The U.S. Food and Drug Administration (FDA) ordered three Japanese manufacturers of duodenoscopes marketed in the United States to conduct postmarket studies to evaluate how the devices work and to prevent them from transmitting infections.

Duodenoscopes are flexible and lighted tubes used in over 5,000 procedures each year in the country to drain fluids from pancreatic bile ducts blocked by tumors, gallstones, and other medical issues. They are considered key in illness detection and treatment in the least invasive way.

 According to an FDA release, Olympus America, Fujifilm Medical Systems, and Pentax Medical (a division of Hoya Corp) are given 30 days to submit their postmarket surveillance plans to the agency, detailing the quality of cleaning and disinfection of duodenoscopes between patients and how health care personnel understand the rate and threat of contamination via these tools.

Dr. William Maisel, Center for Devices and Radiological Health director for science and chief scientist at the FDA, deems this directive “a significant step” toward combating spread of infections via duodenoscopes.

Manufacturers are now also required by the FDA to study the devices in clinical settings.

The FDA has cited evidence of duodenoscopes contributing to spread of infections, such as antibiotic-resistant ones, among patients. Earlier this year, contaminated duodenoscopes contributed to two deaths and exposed more to a dangerous “superbug” at Ronald Reagan UCLA Medical Center in Los Angeles, California.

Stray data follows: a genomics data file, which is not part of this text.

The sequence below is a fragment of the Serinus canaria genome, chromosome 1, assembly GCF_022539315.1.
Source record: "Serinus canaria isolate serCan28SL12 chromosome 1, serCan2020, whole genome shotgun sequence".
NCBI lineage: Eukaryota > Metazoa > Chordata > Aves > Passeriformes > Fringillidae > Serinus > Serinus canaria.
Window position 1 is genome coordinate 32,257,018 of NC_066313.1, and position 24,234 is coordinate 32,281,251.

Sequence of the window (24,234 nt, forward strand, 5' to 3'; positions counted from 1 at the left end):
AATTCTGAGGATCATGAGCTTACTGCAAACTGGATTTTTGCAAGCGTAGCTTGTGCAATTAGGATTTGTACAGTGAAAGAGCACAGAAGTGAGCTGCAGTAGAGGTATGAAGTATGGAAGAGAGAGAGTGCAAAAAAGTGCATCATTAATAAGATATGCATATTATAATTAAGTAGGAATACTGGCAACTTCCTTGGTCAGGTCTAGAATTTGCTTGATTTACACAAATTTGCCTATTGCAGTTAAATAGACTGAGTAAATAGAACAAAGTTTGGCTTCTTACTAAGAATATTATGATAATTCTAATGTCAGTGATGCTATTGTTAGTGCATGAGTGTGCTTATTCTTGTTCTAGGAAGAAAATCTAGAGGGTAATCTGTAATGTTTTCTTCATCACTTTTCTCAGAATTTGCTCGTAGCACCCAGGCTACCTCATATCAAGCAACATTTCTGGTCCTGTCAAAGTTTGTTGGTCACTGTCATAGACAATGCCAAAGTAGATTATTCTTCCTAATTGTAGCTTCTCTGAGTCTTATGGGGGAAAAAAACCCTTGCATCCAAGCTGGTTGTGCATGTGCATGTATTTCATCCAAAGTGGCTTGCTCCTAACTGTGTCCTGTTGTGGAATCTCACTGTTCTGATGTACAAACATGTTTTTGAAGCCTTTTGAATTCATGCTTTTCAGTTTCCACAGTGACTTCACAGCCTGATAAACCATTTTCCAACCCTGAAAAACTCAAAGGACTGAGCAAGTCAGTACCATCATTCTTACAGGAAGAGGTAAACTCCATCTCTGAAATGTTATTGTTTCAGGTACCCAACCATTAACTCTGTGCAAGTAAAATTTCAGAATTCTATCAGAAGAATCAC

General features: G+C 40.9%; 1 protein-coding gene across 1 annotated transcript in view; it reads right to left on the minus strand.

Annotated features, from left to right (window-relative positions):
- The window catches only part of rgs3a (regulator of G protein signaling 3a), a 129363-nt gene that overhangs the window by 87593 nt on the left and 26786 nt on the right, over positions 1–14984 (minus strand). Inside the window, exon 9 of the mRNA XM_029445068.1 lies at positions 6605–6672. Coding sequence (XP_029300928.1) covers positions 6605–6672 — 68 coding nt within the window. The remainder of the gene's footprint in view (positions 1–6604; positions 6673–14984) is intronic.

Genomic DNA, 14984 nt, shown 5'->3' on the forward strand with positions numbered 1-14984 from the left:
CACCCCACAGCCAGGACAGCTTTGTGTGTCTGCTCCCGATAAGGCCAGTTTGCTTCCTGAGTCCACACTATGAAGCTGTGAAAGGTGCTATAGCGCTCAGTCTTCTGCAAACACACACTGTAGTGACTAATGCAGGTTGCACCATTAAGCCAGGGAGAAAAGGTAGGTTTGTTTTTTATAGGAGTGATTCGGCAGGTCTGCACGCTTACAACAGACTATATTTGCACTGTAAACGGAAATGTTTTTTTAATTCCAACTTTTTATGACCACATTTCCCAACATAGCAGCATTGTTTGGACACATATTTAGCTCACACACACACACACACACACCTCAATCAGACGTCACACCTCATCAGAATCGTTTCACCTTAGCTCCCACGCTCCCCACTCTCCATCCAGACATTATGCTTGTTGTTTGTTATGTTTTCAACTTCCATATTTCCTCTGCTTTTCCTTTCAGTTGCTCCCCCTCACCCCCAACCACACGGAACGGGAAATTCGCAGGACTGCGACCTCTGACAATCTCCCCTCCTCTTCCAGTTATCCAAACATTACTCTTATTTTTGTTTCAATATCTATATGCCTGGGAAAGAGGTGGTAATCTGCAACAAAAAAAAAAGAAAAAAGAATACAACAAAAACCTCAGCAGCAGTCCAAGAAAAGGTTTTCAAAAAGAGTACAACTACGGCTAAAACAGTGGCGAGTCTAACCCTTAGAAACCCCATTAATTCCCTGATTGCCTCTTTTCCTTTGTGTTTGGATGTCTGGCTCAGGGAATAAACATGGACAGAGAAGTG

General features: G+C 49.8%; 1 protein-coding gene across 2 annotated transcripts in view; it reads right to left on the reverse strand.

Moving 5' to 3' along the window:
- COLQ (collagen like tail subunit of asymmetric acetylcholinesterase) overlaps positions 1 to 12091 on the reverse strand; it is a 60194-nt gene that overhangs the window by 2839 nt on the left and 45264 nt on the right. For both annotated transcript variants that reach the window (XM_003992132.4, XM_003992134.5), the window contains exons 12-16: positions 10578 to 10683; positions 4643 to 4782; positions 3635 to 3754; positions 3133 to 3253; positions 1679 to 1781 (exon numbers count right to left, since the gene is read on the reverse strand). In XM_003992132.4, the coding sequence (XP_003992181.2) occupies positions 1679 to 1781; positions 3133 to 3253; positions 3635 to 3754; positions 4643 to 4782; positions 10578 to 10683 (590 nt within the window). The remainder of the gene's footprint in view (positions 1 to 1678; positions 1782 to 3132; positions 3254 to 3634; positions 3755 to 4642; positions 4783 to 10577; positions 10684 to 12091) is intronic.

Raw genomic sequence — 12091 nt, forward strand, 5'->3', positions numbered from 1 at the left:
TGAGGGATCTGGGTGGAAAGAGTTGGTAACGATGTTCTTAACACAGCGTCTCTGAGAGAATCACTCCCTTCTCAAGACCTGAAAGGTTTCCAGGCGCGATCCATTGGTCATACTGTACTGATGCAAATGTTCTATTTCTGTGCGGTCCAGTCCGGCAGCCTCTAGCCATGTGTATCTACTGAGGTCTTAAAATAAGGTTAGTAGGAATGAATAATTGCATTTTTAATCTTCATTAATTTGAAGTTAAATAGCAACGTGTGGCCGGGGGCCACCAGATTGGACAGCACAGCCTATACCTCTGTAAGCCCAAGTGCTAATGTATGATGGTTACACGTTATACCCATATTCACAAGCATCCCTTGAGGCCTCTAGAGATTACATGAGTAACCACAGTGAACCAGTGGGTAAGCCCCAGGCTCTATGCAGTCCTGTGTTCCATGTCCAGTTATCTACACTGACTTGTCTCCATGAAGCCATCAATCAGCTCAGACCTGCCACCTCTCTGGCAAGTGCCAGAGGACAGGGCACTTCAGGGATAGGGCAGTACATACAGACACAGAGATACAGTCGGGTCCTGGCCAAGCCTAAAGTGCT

Cedars-Sinai Medical Center in LA also documented four patients infected by a superbug after they underwent a duodenoscope procedure. Similar cases have been reported in other hospitals, including those in Illinois and Washington.

While a procedure called reprocessing cleans and disinfects these medical devices, duodenoscopes have a complex design that make it more difficult to remove contaminants compared to other endoscope types.

Reprocessing guidelines from manufacturers are not always being accurately followed because they are labor-intensive and prone to human error, added the FDA.

Representatives from the three manufacturers have spoken about the FDA order. A spokesman from Olympus, the biggest maker of the device, said their company takes the matter “extremely seriously” and that they intend to comply with the order and provide the needed information.

Photo: Yuya Tamai | Flickr

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